Views from Fiona: NSSF Bigwigs in Hot Soup
Minister of Defense Amama Mbabazi of Uganda presents a drum as a gift to Deputy Secretary of Defense Paul Wolfowitz.
Taken on: 7 Nov 2003 by Helene C. Stikkel
Image from the US Department of Defense.

Views from Fiona: NSSF Bigwigs in Hot Soup


Puzo wrote in The Godfather; It is nothing personal. Just business.

By Fiona Abaasa
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First published: October 19, 2008


Heading the National Social Security Fund, commonly referred to as NSSF, is known to be challenging. Having scalded the resumes of many managing directors along with their boards of directors, NSSF has the highest CEO turnover in Uganda since 1998 in the days of Abel Katembwe, whose contract was terminated suddenly. His woes begun when NSSF bought him a four-bedroom house in Mbuya at 400 million Uganda shillings. The cost of its refurbishment was initially put at 215 million Uganda shillings. Later, this cost rose to a staggering 400 million - double the cost at which the house was bought. That not only made the public and stakeholders raise an eyebrow but got workers nationwide baying for blood. Katembwe's days were numbered with the alleged discovery of 1.4 million US dollars missing from the NSSF coffers. Apparently, a local bank gave this money to Alcon International, which through a court case it later won has been waiting for damages which NSSF is yet to pay. The question then was; what kind of investment, using workers money should warrant spending over 700 million Uganda shillings on the MD's House?


After the Katembwe debacle, Dr Yoramu Barongo was appointed as the MD. He too was suspended afterwards. During his tenure, the Chief Government Valuer, Eddie Nsamba Gayiira, was interdicted for grossly overvaluing UDYAM House (now known as NSSF House) to the tune of 3.3 billion Uganda shillings. It was sold at a controversial price of 9.7 billion Uganda shillings - much higher than the market price at the time.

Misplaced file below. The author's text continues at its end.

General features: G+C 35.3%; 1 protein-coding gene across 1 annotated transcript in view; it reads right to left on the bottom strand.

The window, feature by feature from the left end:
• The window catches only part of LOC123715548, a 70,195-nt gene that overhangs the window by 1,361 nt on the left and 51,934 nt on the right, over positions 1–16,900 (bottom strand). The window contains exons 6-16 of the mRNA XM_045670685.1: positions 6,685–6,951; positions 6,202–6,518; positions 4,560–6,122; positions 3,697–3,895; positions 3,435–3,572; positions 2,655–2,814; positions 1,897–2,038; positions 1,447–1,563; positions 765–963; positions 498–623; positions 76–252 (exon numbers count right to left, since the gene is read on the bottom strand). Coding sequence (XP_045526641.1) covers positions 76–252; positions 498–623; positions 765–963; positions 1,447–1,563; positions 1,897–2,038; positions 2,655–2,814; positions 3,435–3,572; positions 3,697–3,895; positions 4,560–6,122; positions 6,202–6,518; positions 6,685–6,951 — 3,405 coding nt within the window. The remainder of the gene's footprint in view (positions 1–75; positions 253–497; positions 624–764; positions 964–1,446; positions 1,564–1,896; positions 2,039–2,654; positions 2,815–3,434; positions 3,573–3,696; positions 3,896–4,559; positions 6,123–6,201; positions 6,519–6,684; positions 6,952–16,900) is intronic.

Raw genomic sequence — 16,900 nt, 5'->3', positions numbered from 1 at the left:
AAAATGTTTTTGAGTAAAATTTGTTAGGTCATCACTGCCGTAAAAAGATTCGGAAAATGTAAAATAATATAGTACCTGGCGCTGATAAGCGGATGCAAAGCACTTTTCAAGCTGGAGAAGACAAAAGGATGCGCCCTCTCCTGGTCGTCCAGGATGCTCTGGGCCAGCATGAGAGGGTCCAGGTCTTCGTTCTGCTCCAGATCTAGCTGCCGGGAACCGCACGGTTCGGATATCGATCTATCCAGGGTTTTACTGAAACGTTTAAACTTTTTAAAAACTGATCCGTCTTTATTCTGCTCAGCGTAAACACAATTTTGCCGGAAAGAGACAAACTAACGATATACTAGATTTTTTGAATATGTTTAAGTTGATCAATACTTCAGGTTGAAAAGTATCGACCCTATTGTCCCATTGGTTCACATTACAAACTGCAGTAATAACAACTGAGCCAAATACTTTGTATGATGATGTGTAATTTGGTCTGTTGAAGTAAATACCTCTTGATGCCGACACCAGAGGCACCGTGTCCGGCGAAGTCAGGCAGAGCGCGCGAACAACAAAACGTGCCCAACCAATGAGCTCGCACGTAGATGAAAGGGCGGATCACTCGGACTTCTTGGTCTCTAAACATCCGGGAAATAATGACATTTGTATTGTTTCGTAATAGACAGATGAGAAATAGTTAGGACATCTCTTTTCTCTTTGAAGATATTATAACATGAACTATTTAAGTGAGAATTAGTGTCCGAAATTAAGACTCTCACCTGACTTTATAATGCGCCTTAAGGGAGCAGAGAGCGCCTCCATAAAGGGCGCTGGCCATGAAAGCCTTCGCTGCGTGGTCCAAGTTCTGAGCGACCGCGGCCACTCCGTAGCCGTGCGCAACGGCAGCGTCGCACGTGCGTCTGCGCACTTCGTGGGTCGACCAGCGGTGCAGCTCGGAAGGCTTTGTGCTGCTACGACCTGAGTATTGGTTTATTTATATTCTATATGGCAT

Next came Leonard Mpuuma, who was jointly charged with board chairman Onegi Obel. The now infamous Nsimbe Estate scandal followed an inflated valuation of the project. It's believed that in this 2004 version of investment choices, the price of land purchased by NSSF was inflated by over 4 billion Uganda shillings. At the time, this saga took the biscuit. The project, undertaken in partnership with Nairobi-based Mugoya Isabirye of Mugoya Construction Company, not only fleeced workers but also epitomised the inept handling by public officials of workers savings in Uganda. The Minister for Gender, Labour and Social Welfare (under which NSSF fell at the time), Bakoko Bakoru, was charged. So was Mugoya. However, the two are still at large. The minister fled to the US and claimed asylum. After the trial, Mpuuma was fined 100 million Uganda shillings while Obel is still facing trial. NSSF was consequently transferred from the Gender and Labour Ministry to that of Finance & Economic Planning for what was believed to be proper supervision. But alas! This fund seems to attract controversy.